The SVA method merits a separate note. To the best of our knowledge, this is the first study employing this methodology in the context of retrieving gene-gene interactions. Adapting SVA for this task has required a dedicated sub-study, reported and commented in the Additional file 2. Despite the excellent performances obtained on the real data, we notice that this method performed quite poorly on the synthetic data. This drop in performances is particular evident for large samples sizes. A possible explanation might be the inclusion of several irrelevant surrogate variables when large datasets are analyzed: out of 60 surrogate variables produced when 2500 samples are available in the merged dataset, only 3 explain more than 1 % of variance. These noisy variables might in turn make the estimation of partial correlations and respective p-values quite inaccurate. Further studies are needed in order to better investigate this phenomenon.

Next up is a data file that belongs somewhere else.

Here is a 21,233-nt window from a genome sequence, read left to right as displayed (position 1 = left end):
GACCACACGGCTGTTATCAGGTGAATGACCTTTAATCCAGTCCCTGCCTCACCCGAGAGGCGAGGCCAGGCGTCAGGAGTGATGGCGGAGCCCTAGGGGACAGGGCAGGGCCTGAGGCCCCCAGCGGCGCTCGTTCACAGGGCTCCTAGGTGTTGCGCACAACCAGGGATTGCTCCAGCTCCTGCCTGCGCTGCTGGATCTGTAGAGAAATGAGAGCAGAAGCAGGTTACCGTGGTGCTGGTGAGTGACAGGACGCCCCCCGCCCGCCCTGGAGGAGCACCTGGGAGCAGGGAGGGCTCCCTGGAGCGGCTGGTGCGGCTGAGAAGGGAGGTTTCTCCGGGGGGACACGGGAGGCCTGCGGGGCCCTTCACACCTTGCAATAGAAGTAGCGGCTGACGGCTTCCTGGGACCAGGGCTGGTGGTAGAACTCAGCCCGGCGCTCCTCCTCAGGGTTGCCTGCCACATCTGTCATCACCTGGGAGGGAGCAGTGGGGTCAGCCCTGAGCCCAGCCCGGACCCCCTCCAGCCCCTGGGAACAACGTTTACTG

Future work will also focus on the generalization of the present results towards more sophisticated network reconstruction algorithms, particularly Bayesian and Causal Networks [94]. We already presented a first, contrived case-study where we have reconstructed (part of) the regulatory network of the Ikaros transcription factor from human PBMC data. This case-study presented several characteristics that made it harder to solve than the reconstruction of the E. coli and Yeast regulatory networks: different cell-type proportions across subjects, a many-to-many correspondence between genes and probesets, the list of known interactions was partially derived from animal models instead than human data. Moreover, we used a constraint-based network reconstruction algorithm instead of relevance networks. Despite all these difference both Combat and Fixed-Effects method demonstrated to be able to retrieve subsets of genes significantly enriched for known Ikaros interactions and to outperform both the No-Correction and Single-Dataset approach, as expected from the results of the comparison presented in this study.